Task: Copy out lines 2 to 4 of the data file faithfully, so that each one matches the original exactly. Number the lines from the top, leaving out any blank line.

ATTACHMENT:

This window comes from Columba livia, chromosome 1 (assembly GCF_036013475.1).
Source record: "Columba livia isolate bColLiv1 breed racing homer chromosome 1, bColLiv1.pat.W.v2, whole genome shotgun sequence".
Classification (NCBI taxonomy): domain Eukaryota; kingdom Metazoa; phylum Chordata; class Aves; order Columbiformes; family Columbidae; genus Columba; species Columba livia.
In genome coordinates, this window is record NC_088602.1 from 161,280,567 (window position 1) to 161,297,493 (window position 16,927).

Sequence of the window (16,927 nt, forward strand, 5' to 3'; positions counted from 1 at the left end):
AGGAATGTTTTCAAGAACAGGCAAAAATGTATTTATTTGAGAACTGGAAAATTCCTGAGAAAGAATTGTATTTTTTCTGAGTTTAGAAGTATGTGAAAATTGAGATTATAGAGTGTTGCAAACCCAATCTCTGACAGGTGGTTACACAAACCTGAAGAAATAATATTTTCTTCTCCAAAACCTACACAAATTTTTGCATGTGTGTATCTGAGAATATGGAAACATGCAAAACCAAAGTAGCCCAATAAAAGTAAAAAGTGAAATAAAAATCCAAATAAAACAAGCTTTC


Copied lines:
Source record: "Columba livia isolate bColLiv1 breed racing homer chromosome 1, bColLiv1.pat.W.v2, whole genome shotgun sequence".
Classification (NCBI taxonomy): domain Eukaryota; kingdom Metazoa; phylum Chordata; class Aves; order Columbiformes; family Columbidae; genus Columba; species Columba livia.
In genome coordinates, this window is record NC_088602.1 from 161,280,567 (window position 1) to 161,297,493 (window position 16,927).